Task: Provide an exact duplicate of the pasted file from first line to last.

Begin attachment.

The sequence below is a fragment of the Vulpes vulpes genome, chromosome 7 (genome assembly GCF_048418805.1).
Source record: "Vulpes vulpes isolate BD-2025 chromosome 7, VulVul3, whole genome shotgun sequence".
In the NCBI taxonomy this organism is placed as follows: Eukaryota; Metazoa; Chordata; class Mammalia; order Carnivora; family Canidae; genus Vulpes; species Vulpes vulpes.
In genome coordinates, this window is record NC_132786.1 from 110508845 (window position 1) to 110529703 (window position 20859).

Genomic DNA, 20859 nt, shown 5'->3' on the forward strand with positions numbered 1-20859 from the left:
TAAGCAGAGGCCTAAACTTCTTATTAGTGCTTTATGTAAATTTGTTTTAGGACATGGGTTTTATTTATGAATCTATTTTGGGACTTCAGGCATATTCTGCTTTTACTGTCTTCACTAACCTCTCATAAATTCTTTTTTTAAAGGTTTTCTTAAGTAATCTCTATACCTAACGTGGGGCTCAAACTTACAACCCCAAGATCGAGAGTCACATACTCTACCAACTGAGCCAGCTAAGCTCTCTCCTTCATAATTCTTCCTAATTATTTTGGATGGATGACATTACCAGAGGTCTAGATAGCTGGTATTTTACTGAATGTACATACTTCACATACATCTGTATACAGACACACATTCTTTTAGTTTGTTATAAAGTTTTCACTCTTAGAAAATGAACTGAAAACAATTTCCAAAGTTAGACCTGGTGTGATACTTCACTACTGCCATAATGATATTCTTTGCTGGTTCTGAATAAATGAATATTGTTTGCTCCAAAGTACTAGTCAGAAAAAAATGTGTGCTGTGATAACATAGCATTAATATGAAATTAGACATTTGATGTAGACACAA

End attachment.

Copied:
The sequence below is a fragment of the Vulpes vulpes genome, chromosome 7 (genome assembly GCF_048418805.1).
Source record: "Vulpes vulpes isolate BD-2025 chromosome 7, VulVul3, whole genome shotgun sequence".
In the NCBI taxonomy this organism is placed as follows: Eukaryota; Metazoa; Chordata; class Mammalia; order Carnivora; family Canidae; genus Vulpes; species Vulpes vulpes.
In genome coordinates, this window is record NC_132786.1 from 110508845 (window position 1) to 110529703 (window position 20859).

Genomic DNA, 20859 nt, shown 5'->3' on the forward strand with positions numbered 1-20859 from the left:
TAAGCAGAGGCCTAAACTTCTTATTAGTGCTTTATGTAAATTTGTTTTAGGACATGGGTTTTATTTATGAATCTATTTTGGGACTTCAGGCATATTCTGCTTTTACTGTCTTCACTAACCTCTCATAAATTCTTTTTTTAAAGGTTTTCTTAAGTAATCTCTATACCTAACGTGGGGCTCAAACTTACAACCCCAAGATCGAGAGTCACATACTCTACCAACTGAGCCAGCTAAGCTCTCTCCTTCATAATTCTTCCTAATTATTTTGGATGGATGACATTACCAGAGGTCTAGATAGCTGGTATTTTACTGAATGTACATACTTCACATACATCTGTATACAGACACACATTCTTTTAGTTTGTTATAAAGTTTTCACTCTTAGAAAATGAACTGAAAACAATTTCCAAAGTTAGACCTGGTGTGATACTTCACTACTGCCATAATGATATTCTTTGCTGGTTCTGAATAAATGAATATTGTTTGCTCCAAAGTACTAGTCAGAAAAAAATGTGTGCTGTGATAACATAGCATTAATATGAAATTAGACATTTGATGTAGACACAA